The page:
It is difficult to convey the full "flavor" of these texts in a review, but Dr. Schmidt does a marvelous job of helping students see the real value and applications of math. Sample pages are available at the publisher's website, so you can check out this unusual math series to see if it's right for your children.

See my review of "upper level" *Life of Fred* texts by clicking here.

A helpful comment from Robin Dickinson:

I wanted to make a suggestion about *Life of Fred* (which we tried thanks to you and we love). We are combining it with *Professor B Math* [http://profb.com/]. My son progressed easily through *Apples* and *Butterflies* but then got bogged down in *Cats* because of all the arithmetic concepts. So we stopped and reread *Apples* and *Butterflies* while working through *Professor B.* I would not consider *Professor B* a complete curriculum as it is just arithmetic (and eventually algebra) but it is great combined with *Fred* (which frankly skims over a lot of the basic arithmetic in favor of mathematic thinking and the wide variety of math concepts such as geometry, time telling, sets, etc).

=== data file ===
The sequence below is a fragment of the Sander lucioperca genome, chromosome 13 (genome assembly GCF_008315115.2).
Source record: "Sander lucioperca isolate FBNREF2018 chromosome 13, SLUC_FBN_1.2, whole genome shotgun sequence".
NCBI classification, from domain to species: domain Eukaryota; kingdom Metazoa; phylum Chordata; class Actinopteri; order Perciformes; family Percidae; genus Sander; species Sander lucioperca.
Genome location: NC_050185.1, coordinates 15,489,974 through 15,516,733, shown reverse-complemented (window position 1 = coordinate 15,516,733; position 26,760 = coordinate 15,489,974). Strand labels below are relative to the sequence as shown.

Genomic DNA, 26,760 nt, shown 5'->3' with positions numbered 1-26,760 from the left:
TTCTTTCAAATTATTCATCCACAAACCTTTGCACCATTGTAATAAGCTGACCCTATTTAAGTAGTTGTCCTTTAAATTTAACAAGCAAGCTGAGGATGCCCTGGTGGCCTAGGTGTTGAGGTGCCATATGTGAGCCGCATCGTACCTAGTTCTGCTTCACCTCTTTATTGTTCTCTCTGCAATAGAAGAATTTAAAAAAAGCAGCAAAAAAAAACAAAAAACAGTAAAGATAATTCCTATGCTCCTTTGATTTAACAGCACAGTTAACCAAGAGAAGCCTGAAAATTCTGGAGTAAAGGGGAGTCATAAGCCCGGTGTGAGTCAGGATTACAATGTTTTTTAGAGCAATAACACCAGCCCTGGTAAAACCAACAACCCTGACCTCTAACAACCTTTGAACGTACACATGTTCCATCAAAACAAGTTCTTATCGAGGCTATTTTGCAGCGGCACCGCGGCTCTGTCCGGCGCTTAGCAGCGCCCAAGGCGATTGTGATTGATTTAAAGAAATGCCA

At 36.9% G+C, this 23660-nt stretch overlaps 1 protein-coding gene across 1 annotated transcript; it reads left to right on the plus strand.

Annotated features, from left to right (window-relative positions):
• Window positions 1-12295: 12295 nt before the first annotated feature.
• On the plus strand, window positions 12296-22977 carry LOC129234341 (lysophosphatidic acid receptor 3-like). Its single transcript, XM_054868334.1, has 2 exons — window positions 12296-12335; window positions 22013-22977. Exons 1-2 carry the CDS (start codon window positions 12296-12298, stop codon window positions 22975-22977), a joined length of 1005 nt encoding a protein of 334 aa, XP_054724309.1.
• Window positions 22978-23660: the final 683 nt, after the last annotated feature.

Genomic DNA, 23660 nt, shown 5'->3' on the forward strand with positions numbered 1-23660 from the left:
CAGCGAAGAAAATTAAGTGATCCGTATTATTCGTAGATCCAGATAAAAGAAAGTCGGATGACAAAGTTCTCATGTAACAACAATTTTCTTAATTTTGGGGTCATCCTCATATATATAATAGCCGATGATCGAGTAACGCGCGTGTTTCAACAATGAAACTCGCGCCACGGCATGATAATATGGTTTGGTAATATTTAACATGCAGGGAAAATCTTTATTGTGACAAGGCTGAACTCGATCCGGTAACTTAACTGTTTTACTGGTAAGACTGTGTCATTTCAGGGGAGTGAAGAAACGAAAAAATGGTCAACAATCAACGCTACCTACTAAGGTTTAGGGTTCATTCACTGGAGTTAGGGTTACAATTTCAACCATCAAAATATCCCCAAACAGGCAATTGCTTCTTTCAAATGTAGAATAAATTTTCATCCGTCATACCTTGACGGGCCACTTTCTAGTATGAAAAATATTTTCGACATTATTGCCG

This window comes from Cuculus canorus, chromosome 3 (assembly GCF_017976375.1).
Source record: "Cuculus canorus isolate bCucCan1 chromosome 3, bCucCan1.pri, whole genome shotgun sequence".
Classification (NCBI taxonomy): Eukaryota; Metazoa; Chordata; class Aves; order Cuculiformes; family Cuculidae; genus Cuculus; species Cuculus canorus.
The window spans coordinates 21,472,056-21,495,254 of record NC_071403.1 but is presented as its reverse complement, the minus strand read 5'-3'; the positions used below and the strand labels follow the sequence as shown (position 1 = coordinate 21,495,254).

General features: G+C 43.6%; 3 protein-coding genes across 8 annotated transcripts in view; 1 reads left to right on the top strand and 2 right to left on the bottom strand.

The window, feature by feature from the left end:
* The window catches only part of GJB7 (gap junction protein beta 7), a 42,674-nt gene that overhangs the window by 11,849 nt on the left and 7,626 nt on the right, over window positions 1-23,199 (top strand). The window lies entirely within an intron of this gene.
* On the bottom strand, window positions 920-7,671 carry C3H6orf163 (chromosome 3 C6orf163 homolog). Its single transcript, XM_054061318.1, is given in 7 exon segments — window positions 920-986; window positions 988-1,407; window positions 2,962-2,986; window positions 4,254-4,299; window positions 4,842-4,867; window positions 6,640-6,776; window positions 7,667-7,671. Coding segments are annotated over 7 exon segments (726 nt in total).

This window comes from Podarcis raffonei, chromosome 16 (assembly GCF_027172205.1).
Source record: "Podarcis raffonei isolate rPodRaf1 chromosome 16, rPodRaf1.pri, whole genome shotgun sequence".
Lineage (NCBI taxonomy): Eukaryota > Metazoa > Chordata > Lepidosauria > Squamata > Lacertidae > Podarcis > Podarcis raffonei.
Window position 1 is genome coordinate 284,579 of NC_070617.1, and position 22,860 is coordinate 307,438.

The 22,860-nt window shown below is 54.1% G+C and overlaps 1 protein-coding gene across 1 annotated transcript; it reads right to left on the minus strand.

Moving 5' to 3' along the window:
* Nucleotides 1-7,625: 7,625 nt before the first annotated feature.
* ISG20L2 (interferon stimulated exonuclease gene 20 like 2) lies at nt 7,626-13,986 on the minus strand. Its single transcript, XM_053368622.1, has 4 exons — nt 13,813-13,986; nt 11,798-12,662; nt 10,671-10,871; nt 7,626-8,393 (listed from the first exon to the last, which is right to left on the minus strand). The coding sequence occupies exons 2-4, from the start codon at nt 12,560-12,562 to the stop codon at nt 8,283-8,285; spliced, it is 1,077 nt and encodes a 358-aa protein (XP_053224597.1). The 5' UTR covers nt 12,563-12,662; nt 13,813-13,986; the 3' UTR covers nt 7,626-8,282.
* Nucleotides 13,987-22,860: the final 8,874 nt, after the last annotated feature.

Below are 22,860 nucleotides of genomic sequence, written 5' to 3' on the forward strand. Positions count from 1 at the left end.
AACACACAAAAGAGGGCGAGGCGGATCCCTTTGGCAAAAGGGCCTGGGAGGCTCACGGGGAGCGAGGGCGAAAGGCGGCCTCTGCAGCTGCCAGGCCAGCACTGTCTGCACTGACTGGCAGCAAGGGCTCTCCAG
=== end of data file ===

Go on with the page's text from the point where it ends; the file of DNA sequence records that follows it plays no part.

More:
My son has no interest in doing practice problems but at the same time can't just memorize flat out the way I could. *Professor B* takes a really unique approach. For instance, to memorize the lower addition facts, we started with a game that cemented which pairs of numbers go together (so for adding to ten that would be nine-one, eight-two, seven-three, etc). The chart with the numbers on it is gradually erased until the student is working entirely from memory. Once that is solid, you start moving on to all the associated addition and subtraction facts. It kind of reminds me of *All About Spelling* for math in that it groups like concepts together, teaches explicitly, avoids all the annoying worksheets I hated as a kid, and allows you to move as quickly or slowly as is comfortable for your student.

We really love *Fred* and if we had to pick just one math curriculum, it would be *Fred*, but the combination of *Fred* and *Professor B* is amazing!